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Palm Latitudes

The Scene : Smoke and Mirrors

November 26, 1995|J.R.\f7 Moehringer

You don't know the street address. You're not sure there is a street address. You would call and ask for directions, but there's no listing in the phone book. You know it's hidden above a Beverly Hills bistro, but that doesn't really help. After an hour of driving up and down Wilshire Boulevard, you manage to find the restaurant and locate a hidden elevator in the back--but it's locked. When someone spots you skulking about, a refrigerator-sized man approaches. His voice trembling with all that makes this town titillating and intolerable, he asks: "Are you a member?"

If so, welcome.

If not, please leave. Just get out .

This is the Grand Havana Room, friend, Hollywood's most exclusive new hideaway, a hybrid of the Ivy League secret society and the Prohibitiobn-era speak-easy. Qualifications for membership: You must possess a passion for fine cigars, and you must be on a first-name basis with Stan Shuster. "Somebody said I'm the most powerful non-agent in Hollywood," says Shuster, who opened the Grand Havana Room three months ago. "I can get anybody on the phone."

A former recording industry exec with a fat Rolodex and a chronic shrug, Shuster would like to confer membership upon everyone willing to pay $2,000 down and $150 a month. Alas, there is a waiting list. "I have 342 lockers," he says. "When that was done, I was done." If you think by "lockers," Shuster means the sort of metal cubbyholes where people stow their smelly gym shoes, you're not Havana material. Shuster's lockers are Spanish cedar safe deposit boxes, located in what may be the world's largest humidor, where members stash their private supplies of imported, often prohibited, cigars.

Certainly, the club has a wide selection of legal stogies for sale. But where's the fun in that? With the same conspiratorial tone in which "Casablanca" residents referred to the Letters of Transit, one Havana member confides: "Everyone has a source for Cubans." (That this is a violation of a 35-year-old U.S. trade embargo seems a trifling detail.)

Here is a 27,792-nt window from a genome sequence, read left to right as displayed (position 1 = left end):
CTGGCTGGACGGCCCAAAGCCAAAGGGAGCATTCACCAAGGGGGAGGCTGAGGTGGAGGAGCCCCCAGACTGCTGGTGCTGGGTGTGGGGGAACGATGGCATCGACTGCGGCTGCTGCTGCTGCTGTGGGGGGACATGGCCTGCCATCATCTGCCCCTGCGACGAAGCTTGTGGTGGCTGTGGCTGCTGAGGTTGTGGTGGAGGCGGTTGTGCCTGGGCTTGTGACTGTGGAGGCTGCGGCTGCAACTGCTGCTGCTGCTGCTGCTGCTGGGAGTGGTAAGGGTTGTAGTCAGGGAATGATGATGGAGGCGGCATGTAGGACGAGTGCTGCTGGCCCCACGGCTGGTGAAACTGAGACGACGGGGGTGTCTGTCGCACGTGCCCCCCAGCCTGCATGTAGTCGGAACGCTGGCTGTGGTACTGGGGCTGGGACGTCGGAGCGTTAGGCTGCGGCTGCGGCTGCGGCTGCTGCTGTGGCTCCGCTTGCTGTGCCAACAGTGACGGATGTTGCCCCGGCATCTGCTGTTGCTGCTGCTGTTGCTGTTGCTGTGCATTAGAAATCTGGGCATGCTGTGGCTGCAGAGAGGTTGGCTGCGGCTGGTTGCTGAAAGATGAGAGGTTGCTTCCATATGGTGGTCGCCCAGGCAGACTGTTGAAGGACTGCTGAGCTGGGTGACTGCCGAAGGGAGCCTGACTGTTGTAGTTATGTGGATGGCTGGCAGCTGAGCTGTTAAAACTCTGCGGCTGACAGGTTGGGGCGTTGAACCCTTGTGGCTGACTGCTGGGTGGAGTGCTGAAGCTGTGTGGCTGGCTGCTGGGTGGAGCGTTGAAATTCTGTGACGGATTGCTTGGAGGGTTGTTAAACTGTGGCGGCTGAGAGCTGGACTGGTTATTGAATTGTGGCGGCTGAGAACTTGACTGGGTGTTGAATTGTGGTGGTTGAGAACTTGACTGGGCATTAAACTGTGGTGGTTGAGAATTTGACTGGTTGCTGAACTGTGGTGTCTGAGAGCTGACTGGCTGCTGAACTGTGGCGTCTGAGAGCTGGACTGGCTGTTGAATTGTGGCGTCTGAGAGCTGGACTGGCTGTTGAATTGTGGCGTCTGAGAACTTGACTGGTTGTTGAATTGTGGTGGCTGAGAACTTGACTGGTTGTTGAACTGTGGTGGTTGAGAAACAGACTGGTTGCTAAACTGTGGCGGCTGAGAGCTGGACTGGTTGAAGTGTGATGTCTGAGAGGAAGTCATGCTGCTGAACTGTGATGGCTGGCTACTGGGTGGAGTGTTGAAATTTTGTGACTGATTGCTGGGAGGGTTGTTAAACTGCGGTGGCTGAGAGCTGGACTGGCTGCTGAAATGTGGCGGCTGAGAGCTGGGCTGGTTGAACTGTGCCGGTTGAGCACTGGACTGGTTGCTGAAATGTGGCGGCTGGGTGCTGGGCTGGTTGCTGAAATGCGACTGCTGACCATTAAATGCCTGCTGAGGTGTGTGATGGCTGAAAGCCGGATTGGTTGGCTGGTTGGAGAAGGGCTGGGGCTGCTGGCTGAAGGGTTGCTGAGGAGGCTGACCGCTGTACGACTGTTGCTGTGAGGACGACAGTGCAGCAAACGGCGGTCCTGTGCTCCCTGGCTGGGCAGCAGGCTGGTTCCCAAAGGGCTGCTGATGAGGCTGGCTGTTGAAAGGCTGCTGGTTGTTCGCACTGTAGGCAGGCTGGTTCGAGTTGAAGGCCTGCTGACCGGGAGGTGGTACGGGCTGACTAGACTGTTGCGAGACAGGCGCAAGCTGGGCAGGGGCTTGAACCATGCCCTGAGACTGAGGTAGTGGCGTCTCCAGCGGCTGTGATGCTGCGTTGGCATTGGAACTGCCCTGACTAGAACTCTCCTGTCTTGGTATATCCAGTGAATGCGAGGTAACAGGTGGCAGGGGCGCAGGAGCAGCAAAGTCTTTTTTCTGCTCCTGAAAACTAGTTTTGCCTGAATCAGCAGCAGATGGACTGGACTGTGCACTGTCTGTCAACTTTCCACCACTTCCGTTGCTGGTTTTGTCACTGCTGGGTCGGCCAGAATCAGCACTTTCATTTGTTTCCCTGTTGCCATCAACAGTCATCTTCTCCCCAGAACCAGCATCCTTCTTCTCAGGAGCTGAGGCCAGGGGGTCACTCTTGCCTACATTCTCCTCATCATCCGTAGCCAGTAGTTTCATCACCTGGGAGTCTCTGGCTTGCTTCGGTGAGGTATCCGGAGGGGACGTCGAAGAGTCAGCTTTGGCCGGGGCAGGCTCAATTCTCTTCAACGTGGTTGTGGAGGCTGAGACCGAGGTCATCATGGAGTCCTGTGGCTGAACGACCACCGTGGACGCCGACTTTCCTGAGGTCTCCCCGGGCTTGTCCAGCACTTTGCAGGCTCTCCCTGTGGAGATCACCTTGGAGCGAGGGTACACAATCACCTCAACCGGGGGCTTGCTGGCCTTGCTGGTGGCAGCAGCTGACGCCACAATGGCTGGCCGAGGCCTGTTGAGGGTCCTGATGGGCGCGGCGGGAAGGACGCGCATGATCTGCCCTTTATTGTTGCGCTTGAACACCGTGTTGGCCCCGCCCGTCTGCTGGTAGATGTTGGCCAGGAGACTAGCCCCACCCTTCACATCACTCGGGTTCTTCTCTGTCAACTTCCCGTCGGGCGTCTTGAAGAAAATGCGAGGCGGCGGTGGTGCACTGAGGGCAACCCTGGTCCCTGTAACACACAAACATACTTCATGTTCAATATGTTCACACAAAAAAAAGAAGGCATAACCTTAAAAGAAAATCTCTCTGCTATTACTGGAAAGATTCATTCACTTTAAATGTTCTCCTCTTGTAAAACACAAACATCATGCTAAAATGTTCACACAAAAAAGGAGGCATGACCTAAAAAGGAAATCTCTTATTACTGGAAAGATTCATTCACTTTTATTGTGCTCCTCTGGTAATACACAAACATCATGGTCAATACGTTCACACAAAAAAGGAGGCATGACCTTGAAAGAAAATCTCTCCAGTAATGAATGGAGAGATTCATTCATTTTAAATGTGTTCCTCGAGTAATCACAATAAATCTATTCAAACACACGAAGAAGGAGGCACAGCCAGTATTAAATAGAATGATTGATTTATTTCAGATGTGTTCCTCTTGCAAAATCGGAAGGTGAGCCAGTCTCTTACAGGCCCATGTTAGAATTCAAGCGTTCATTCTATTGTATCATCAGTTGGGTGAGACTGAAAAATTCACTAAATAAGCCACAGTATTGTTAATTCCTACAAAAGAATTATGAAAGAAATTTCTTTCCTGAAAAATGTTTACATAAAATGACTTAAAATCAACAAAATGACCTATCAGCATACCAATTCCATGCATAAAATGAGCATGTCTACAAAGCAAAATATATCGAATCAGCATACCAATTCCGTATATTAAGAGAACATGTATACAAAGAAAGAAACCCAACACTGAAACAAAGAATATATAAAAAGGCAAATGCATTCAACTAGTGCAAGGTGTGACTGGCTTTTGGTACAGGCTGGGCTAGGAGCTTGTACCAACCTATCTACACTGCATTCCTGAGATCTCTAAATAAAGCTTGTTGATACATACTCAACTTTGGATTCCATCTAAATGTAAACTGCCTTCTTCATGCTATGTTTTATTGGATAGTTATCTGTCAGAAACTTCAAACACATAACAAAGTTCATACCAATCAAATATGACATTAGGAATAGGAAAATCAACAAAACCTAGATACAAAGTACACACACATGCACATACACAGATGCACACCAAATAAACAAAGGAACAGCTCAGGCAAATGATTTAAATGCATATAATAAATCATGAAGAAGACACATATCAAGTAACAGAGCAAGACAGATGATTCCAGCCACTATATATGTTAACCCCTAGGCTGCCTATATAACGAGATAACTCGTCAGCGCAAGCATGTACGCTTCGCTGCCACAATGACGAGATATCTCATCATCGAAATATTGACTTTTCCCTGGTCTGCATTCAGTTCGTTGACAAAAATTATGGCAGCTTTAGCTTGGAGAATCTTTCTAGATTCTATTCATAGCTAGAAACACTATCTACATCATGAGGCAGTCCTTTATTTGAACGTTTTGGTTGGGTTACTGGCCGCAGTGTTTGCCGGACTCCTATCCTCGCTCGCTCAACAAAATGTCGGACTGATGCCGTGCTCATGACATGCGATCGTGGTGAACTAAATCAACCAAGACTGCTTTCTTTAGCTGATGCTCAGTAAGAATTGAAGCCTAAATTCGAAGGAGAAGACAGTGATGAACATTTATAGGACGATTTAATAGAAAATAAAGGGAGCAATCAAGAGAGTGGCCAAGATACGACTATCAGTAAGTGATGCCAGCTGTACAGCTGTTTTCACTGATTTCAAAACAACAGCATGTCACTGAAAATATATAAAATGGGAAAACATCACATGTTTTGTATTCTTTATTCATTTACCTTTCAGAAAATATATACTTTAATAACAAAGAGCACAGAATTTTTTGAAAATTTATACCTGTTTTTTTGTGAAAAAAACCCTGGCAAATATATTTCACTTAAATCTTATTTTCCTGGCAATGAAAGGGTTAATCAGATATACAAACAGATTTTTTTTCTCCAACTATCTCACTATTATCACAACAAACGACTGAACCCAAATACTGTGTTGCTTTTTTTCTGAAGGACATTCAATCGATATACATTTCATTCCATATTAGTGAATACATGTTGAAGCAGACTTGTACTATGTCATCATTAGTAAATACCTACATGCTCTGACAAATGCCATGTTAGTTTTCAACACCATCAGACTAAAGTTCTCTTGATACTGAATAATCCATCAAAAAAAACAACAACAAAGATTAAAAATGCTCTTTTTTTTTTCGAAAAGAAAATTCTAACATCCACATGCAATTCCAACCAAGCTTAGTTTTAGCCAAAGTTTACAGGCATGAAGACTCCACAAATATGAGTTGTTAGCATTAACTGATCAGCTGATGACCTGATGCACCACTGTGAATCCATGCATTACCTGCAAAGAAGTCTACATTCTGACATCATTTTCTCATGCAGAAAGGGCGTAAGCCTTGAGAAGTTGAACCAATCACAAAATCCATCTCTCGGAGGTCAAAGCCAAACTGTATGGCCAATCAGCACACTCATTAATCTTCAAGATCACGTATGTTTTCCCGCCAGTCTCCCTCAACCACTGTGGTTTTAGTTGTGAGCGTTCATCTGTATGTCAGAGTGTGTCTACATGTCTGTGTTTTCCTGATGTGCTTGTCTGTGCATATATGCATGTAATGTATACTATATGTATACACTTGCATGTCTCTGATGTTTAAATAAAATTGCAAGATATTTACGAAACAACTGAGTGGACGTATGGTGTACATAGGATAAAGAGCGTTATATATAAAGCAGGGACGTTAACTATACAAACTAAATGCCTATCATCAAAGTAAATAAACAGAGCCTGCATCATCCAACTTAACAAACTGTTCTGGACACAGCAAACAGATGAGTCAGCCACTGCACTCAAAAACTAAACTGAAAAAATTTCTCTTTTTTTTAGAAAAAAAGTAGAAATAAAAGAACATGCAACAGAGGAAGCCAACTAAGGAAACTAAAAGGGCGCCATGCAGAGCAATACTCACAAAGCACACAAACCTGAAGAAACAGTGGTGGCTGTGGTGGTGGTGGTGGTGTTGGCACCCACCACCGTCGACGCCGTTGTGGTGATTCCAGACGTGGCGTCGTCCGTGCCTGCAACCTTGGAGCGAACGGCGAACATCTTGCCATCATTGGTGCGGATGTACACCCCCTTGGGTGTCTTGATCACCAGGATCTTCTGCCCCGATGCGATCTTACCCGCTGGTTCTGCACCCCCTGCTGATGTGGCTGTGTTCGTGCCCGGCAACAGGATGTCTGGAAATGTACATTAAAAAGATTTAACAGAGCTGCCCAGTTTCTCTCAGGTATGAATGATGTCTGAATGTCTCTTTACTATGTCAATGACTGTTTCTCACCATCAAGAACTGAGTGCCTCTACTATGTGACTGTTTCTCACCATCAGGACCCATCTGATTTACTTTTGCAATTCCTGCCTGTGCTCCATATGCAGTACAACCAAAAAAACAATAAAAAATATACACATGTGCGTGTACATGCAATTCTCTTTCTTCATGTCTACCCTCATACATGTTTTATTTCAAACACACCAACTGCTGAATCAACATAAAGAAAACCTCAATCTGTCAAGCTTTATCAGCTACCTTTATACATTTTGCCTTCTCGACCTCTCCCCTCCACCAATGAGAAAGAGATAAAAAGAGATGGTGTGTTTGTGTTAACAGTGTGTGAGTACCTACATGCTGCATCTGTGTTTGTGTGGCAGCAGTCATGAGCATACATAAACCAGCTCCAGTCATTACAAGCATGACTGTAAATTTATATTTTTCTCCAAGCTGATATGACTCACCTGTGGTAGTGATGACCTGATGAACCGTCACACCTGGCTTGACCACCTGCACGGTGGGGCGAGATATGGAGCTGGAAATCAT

Supporting a high-priced--sometimes illegal--habit requires two things: cash and connections. Grand Havana members have both. Reading the engraved brass nameplates along the rows of lockers, Shuster seems to be giving a roll call of Hollywood royalty.

"De Niro. . . Gibson. . . Nicholson. . . Schwarzenegger. . ."

The latter is what you might call a mega-regular. "Arnold is here so frequently," Shuster says, "you would think he's an owner."

Like a fine cigar, a fine cigar club must draw well. Schwarzenegger may be one of the most notorious cigar lovers in the land, but he alone is not enough to pay Shuster's overhead. Havana succeeds by giving Hollywood what it craves: A pricey vice and the "privacy" to enjoy it. OK, members could find more privacy in their own living rooms--but in Hollywood, privacy's no good unless people see you having it. Throw in a few backgammon tables--plus a full bar with rare wines, ports and cognacs--and you have what amounts to an upholstered treehouse.

With its forest green drapes, comfy leather reading chairs and ample quantities of polished wood and velvet, Havana's decor is best described as Old English Clubroom-cum-Contemporary Furniture Showroom. The A-List meets Z Gallerie. Not that you can always see the carefully planned interior. Needles of overhead light provide less illumination than a lit cigar, so you often don't know if you're sitting next to a bookish screenwriter or one of the studs from "Baywatch."

Could have been either one the other night, when teen heartthrob David Charvet dropped by, along with screenwriter James Orr, comedian David Allen Grier, actress Lori Petty and Austrian prince Alexandre von Furstenberg. Sitting alone in the dark, shooting jets of silky blue smoke toward the ceiling, Orr tried to explain Havana's appeal.

It's about kinship, he said. Havana welcomes women (actresses Tia Carrere and Kristy Swanson are charter members), but it's really a place for men to forge friendships. "In tribal societies, men would leave their homes and come together in lodges, and smoke. Then they would go back to their homes and possessions. This is the tribal lodge of the '90s. We as men come in from the kill and sit around and discuss the events of the day."

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